Al W/ Hensling, president of United American Mortgage Corporation addresses frequently asked questions and clears up common misconceptions
It is estimated that approximately two-thirds of Americans will receive more than 50% of their retirement income from Social Security.
But seniors who are concerned about the future of Social Security (or whether they will outlive their retirement savings), may want to look to their home equity as another possible source of income.
A reverse mortgage is a retirement asset that can be effectively utilized as part of a retirement income plan to support your retirement goals and needs - and help retirement-age homeowners “age in place.”
In the following interview, we asked Al W. Hensling, president of United American Mortgage Corporation, to address some of the more frequently asked questions and clear up common misconceptions regarding reverse mortgages:
Q: What is a reverse mortgage and how does it work?
A: A reverse mortgage is a special type of home loan that lets you convert a portion of the equity in your home into cash. The equity that you built up over years of making mortgage payments can be paid to you. However, unlike a traditional home equity loan or second mortgage, HECM borrowers do not have to repay the HECM loan until the borrowers no longer use the home as their principal residence or fail to meet the obligations of the mortgage. You can also use a HECM to purchase a primary residence if you are able to use cash on hand to pay the difference between the HECM proceeds and the sales price plus closing costs for the property you are purchasing.
Q: If I take out a reverse mortgage, will the bank own my home?
A: No, you continue to own your home just the same as with a regular mortgage.
A reverse mortgage does not affect regular Social Security or Medicare benefits. However, if you are on Medicaid or Supplemental Security Income (SSI), any reverse mortgage proceeds that you receive must be used immediately.
Q: What is the difference between a reverse mortgage and a home equity loan?
A: With a second mortgage, or a home equity line of credit, borrowers must make monthly payments on the principal and interest. A reverse mortgage is different, because it pays you – there are no monthly principal and interest payments. With a reverse mortgage, you are required to pay real estate taxes, utilities, and hazard and flood insurance premiums.
Q: Are there any special requirements to get a reverse mortgage?
A: To be eligible for a FHA HECM, the FHA requires that you be a homeowner 62 years of age or older, own your home outright, or have a low mortgage balance that can be paid off at closing with proceeds from the reverse loan, have the financial resources to pay ongoing property charges including taxes and insurance, and you must live in the home. You are also required to receive consumer information free or at very low cost from a HECM counselor prior to obtaining the loan. You can find a HECM counselor online or by phoning (800) 569-4287.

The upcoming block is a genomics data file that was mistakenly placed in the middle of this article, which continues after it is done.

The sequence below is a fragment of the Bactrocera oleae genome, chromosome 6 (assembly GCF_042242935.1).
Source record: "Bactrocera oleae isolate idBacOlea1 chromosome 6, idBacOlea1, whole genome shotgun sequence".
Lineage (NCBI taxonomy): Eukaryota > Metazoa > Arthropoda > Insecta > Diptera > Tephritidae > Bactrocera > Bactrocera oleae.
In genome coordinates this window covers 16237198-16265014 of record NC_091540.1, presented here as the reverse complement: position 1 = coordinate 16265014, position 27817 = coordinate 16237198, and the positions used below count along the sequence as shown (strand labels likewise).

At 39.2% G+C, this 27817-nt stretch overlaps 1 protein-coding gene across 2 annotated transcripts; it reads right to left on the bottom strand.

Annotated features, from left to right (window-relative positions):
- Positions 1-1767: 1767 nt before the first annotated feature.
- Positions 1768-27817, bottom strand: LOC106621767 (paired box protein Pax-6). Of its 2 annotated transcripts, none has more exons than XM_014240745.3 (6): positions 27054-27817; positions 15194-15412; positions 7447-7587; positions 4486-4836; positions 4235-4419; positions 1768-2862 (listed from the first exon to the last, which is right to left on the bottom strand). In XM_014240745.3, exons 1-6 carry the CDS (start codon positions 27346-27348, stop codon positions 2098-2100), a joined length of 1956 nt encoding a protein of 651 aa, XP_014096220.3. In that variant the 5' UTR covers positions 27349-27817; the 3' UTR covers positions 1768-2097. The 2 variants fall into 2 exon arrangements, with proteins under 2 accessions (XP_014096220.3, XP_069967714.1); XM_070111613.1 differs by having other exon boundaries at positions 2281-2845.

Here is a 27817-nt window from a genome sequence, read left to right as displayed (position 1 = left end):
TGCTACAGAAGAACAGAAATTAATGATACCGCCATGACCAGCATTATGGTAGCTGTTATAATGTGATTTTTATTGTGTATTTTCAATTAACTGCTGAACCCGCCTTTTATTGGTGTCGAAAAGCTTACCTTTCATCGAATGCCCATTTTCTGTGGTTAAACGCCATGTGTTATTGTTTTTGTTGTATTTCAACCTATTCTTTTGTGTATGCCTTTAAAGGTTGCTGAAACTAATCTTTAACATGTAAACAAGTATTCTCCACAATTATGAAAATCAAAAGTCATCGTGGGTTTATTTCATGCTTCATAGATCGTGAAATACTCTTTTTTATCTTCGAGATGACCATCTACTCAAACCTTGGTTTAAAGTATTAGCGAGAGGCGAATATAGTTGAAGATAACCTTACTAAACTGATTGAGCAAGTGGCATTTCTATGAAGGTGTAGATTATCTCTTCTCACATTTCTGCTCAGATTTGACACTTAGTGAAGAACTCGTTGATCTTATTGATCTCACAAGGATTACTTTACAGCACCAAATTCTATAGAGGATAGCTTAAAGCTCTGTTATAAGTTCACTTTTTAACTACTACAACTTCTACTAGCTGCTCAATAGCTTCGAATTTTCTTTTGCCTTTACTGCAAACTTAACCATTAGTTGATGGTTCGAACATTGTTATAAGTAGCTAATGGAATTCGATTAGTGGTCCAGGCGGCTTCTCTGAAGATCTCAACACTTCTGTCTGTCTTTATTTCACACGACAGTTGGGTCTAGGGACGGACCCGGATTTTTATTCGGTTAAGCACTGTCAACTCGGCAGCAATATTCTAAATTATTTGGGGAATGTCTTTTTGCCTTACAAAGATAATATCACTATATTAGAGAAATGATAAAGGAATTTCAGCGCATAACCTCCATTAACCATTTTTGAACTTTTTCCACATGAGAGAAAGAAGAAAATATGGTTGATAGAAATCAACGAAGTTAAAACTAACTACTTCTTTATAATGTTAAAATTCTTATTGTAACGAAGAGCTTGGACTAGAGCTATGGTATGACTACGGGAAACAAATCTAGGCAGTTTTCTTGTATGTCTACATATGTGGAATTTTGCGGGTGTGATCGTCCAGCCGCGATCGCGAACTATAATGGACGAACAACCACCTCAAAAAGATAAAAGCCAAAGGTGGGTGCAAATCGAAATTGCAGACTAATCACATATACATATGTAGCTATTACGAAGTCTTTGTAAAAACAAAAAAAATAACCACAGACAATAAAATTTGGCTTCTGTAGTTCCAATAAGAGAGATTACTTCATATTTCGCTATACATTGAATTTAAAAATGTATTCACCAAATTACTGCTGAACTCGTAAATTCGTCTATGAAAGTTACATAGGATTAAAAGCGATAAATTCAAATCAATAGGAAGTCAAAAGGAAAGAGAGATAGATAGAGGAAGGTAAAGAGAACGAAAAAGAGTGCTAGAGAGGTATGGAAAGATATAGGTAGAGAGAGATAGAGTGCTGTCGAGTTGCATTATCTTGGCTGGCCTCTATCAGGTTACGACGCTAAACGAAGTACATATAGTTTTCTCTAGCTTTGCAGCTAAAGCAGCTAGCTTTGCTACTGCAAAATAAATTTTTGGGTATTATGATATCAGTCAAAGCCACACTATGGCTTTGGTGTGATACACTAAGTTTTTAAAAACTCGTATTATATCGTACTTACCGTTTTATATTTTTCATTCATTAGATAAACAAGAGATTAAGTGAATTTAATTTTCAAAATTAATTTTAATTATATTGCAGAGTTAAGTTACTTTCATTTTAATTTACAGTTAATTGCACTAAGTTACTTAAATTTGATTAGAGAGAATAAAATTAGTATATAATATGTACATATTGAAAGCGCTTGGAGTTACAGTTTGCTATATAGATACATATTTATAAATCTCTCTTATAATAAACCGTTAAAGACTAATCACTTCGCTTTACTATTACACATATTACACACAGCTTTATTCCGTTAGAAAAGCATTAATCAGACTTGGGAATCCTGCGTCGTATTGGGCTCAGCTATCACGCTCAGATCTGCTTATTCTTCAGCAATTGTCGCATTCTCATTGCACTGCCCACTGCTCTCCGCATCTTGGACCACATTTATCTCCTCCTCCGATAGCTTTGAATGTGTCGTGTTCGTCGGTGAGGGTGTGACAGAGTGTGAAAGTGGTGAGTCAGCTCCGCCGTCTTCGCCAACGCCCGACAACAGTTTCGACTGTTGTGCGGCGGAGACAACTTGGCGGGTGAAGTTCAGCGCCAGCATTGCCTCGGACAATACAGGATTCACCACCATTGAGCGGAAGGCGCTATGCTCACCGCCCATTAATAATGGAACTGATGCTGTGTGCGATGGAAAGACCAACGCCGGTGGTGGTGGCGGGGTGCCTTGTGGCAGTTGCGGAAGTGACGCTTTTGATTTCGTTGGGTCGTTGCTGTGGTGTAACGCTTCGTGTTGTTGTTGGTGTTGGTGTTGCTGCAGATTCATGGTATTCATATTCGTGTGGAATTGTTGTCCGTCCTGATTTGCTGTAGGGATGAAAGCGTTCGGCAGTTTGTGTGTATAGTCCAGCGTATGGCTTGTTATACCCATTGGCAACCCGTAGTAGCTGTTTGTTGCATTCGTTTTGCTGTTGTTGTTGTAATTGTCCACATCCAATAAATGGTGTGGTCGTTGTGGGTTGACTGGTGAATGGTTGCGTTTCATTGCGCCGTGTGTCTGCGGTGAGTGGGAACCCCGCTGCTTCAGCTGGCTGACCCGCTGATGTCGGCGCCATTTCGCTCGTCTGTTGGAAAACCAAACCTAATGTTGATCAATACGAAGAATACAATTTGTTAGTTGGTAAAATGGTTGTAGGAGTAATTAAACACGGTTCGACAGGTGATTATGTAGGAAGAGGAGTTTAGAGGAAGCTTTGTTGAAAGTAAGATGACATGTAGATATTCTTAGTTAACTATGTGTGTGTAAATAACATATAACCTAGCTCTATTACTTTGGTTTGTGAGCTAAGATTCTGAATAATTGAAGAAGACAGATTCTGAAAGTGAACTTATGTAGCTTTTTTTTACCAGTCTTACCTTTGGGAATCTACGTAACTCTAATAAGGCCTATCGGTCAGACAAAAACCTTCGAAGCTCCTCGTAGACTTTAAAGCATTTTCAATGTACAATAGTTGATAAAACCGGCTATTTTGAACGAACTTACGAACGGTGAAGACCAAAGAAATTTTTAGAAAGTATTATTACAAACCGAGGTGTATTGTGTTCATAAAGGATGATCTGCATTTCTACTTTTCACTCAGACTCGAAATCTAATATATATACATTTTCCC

Q: Will I lose my government assistance (Social Security and Medicare) if I get a reverse mortgage?
A: A reverse mortgage does not affect regular Social Security or Medicare benefits. However, if you are on Medicaid or Supplemental Security Income (SSI), any reverse mortgage proceeds that you receive must be used immediately. Funds that you retain count as an asset and could impact eligibility. For example, if you receive $4,000 in a lump sum for home repairs and spend it all the same calendar month, everything is fine. Any residual funds remaining in your bank account the following month would count as an asset. If the total liquid resources (including other bank funds and savings bonds) exceed $2,000 for an individual or $3,000 for a couple, you would be ineligible for Medicaid. To be safe, you should contact the local area agency.
Q: How much money can I get and are there restrictions on how the proceeds may be used?
A: The amount of funds you are eligible to receive depends on your age (or the age of the youngest spouse when there is a couple), appraised home value, interest rates, and in the case of the government program, the FHA lending limit, which is currently $625,500. If your home is worth more, then the amount of funds you may be eligible for will be based on the $625,500 loan limit. In general, the older you are and the more valuable your home (and the less you owe on your home), the more money you can get.
During the first 12 months after closing, a borrower cannot access more than 60 percent of the available loan proceeds. In month thirteen, a borrower can access as much or as little of the remaining funds as he or she wishes.
There are exceptions to the 60 percent rule. If you have an existing mortgage, you may pay it off and take an additional 10 percent of the available funds, even if the total amount used exceeds 60 percent.
Benefits of a Reverse Mortgage
- No Loan Repayment Required As Long As You Live in Your Home
- Retain Full Ownership of Your Home
- Tax-Free Funds As Long As You Live in Your Home
- Loan is Insured By the Federal Government
- You Can Choose the Method to Receive Your Funds that Best Suits Your Needs